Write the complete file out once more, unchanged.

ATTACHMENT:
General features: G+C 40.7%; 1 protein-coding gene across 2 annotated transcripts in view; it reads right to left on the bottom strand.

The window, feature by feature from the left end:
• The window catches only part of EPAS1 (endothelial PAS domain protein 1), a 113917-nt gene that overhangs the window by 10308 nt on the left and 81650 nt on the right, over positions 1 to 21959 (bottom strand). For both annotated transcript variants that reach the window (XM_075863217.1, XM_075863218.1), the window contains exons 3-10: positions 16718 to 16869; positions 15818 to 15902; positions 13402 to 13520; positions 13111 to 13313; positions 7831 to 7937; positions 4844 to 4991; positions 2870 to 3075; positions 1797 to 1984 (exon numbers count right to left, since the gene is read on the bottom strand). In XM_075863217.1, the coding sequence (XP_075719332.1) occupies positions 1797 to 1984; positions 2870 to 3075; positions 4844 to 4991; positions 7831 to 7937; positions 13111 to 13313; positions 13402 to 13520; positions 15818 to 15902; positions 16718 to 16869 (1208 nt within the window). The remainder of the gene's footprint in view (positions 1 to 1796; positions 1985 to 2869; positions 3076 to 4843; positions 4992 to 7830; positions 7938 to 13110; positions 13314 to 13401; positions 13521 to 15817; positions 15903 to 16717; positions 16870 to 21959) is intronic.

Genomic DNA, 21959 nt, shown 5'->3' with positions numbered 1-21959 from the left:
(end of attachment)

General features: G+C 40.7%; 1 protein-coding gene across 2 annotated transcripts in view; it reads right to left on the bottom strand.

The window, feature by feature from the left end:
• The window catches only part of EPAS1 (endothelial PAS domain protein 1), a 113917-nt gene that overhangs the window by 10308 nt on the left and 81650 nt on the right, over positions 1 to 21959 (bottom strand). For both annotated transcript variants that reach the window (XM_075863217.1, XM_075863218.1), the window contains exons 3-10: positions 16718 to 16869; positions 15818 to 15902; positions 13402 to 13520; positions 13111 to 13313; positions 7831 to 7937; positions 4844 to 4991; positions 2870 to 3075; positions 1797 to 1984 (exon numbers count right to left, since the gene is read on the bottom strand). In XM_075863217.1, the coding sequence (XP_075719332.1) occupies positions 1797 to 1984; positions 2870 to 3075; positions 4844 to 4991; positions 7831 to 7937; positions 13111 to 13313; positions 13402 to 13520; positions 15818 to 15902; positions 16718 to 16869 (1208 nt within the window). The remainder of the gene's footprint in view (positions 1 to 1796; positions 1985 to 2869; positions 3076 to 4843; positions 4992 to 7830; positions 7938 to 13110; positions 13314 to 13401; positions 13521 to 15817; positions 15903 to 16717; positions 16870 to 21959) is intronic.

Genomic DNA, 21959 nt, shown 5'->3' with positions numbered 1-21959 from the left: